Outside Interviews Jordan Romero

I’m not sure why Jordan Romero is suddenly getting a lot of press, but the kid seems to be everywhere in recent days. I first wrote about him way back in December of 2006 when he climbed Kilimanjaro, but now that he’s got his sights firmly set on the Seven Summits, he seems to be on a press tour or something.

The latest blog to write on Jordan is over at Outside Online where they interview the 12-year old as he prepares to go for his final three mountains in his Seven Summits quest. Having already taken care of Denali, Elbrus, Aconcagua, and Kosciuszko, in addition to Kili, that leaves him with just Carstensz Pyramid, Vinson, and Everest.

The interview notes that Jordan still needs to raise about $180,000 to complete these last three climbs, the bulk of which will go to Everest and Vinson. In order to raise the money, Jordan sells t-shirts and was recently awarded a Polartec Grant to help him in his quest.

You’ve got to hand it to the kid, he’s very dedicated to achieving his goal of becoming the youngest person to ever climb the Seven Summits, and he seems to really love being in the mountains. If he does indeed achieve his dream by the age of 14 as the interview suggests, how does he follow that up with an encore? More 8000m peaks? By the way, he has until he’s 18 to actually break the current record, so six years to claim the three remaining mountains.


6 thoughts on “Outside Interviews Jordan Romero”

  1. He says he’s confused whether Oceania is part of Australia – presumably he means the other way round and yes it most definitely is – i don’t get the worry there. Anyone??

  2. Well, not sure why he would be confused on that topic, but the fact that the Seven Summits has grown to eight is a bit confusing for some. Kosciuszko being the tallest mountain on the continent of Australia was the traditional one to include, but others later expanded it to include “Oceania” which brought Carstensz Pyramid into the mix.

    It makes for an odd explanation when telling people about the seven summits, but most people now do both to cover their bases.

  3. But Oceana (often called Australasia) is one of the Seven continents and Australia is a part of it. Seems simple to me!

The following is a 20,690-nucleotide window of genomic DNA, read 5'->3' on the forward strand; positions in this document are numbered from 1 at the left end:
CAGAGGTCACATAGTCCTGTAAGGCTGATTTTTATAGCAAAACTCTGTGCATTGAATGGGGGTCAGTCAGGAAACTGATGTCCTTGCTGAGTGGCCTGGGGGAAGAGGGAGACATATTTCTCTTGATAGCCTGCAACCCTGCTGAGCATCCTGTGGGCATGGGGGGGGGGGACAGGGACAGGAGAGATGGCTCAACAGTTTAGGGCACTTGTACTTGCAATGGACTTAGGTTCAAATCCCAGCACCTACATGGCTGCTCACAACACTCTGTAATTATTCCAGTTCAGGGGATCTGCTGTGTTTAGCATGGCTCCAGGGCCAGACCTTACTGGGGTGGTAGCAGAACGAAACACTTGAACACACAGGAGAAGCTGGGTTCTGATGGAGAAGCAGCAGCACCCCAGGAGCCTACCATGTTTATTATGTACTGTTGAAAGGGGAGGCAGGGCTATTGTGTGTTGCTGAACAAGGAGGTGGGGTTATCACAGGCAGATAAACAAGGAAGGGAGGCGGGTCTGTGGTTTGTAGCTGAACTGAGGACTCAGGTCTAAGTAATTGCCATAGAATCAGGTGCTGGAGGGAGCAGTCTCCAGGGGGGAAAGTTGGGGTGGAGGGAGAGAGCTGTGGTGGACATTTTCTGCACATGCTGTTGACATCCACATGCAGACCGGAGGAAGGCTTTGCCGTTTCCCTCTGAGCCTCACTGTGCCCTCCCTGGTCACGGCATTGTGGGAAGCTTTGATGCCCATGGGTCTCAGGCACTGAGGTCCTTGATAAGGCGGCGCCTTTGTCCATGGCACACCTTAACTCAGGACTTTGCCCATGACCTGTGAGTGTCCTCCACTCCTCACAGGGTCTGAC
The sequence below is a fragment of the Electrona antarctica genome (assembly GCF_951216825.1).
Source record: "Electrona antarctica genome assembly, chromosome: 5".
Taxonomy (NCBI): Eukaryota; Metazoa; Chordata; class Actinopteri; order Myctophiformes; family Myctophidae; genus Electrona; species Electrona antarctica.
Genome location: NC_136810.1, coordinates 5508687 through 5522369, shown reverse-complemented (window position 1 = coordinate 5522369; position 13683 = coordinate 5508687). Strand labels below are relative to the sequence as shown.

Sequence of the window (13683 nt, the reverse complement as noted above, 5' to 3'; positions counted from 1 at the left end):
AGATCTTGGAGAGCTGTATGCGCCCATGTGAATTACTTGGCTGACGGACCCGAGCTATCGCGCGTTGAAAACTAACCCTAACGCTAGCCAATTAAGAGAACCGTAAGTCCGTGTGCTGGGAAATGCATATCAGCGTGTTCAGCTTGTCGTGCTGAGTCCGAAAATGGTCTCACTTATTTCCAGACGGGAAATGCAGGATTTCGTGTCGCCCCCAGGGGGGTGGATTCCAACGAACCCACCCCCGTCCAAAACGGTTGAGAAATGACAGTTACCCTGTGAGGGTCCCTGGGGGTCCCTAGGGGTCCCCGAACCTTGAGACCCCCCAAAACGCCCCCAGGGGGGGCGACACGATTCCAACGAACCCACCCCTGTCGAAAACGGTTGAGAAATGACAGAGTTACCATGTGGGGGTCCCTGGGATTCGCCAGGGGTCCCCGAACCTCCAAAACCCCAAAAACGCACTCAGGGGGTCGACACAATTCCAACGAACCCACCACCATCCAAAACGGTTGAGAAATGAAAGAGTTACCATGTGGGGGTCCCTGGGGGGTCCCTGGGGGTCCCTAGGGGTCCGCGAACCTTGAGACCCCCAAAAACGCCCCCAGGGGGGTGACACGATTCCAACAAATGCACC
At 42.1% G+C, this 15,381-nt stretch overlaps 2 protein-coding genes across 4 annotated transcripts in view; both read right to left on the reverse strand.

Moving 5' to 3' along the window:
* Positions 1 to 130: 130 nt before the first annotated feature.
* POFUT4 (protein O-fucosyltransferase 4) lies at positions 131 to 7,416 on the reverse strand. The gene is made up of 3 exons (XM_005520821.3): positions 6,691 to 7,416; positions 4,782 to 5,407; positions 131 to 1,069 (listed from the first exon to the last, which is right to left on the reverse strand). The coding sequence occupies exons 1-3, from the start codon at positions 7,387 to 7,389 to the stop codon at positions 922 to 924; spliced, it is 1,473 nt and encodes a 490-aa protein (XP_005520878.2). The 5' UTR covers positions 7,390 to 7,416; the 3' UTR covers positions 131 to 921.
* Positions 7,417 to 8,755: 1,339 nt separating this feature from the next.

4. Well, Oceania is relatively new for being considered a “continent”. When the Seven Summits were first conceived up back in the mid 80’s, it was Australia on it’s own. That’s kind of changed in recent years, and in reference to the Seven Summits, it’s definitely accepted that Oceania is, at the very least, a region, if not a continent, and is more encompassing for sure. The old model left out New Zealand and a lot of islands, obviously.

  5. The definition of the 7 summits is: highest mountain of each continent. (I don’t really agree that there are 7 continents (N and S America = 1 continent to me))

    but I can’t get how they in the past thought Kosciusko was the highest. is someone thinks australia is a continent then what’s the rest ? (NZ + all pacific islands ?)

    Maybe back in the 80ies they didn’t know about carstenz piramid or they left it out as it’s a technical one apparently.

    anyway, to me it’s carstenz piramid and not kosciusko. This mountain is just a big hill. I ran to the top and came back down in 2h30. You can go up there in a wheelchair !

    Another challenge in Australia is the climb of the highest mountain of each state/territory:
    but there’s even a 9th summit: mawson peak (see below on wikipedia)

    I think no one has done the 9 summits. I only have 4 of em.

  6. Yeah, Kosciusko is definitely just a “walk-up” mountain, and you have to use the term “mountain” rather loosely. I think that most people accept that Carstensz is the peak they have to go after for the “true” Seven Summits, although most do both since Kosciusko is not very challenging to begin with.

Comments are closed.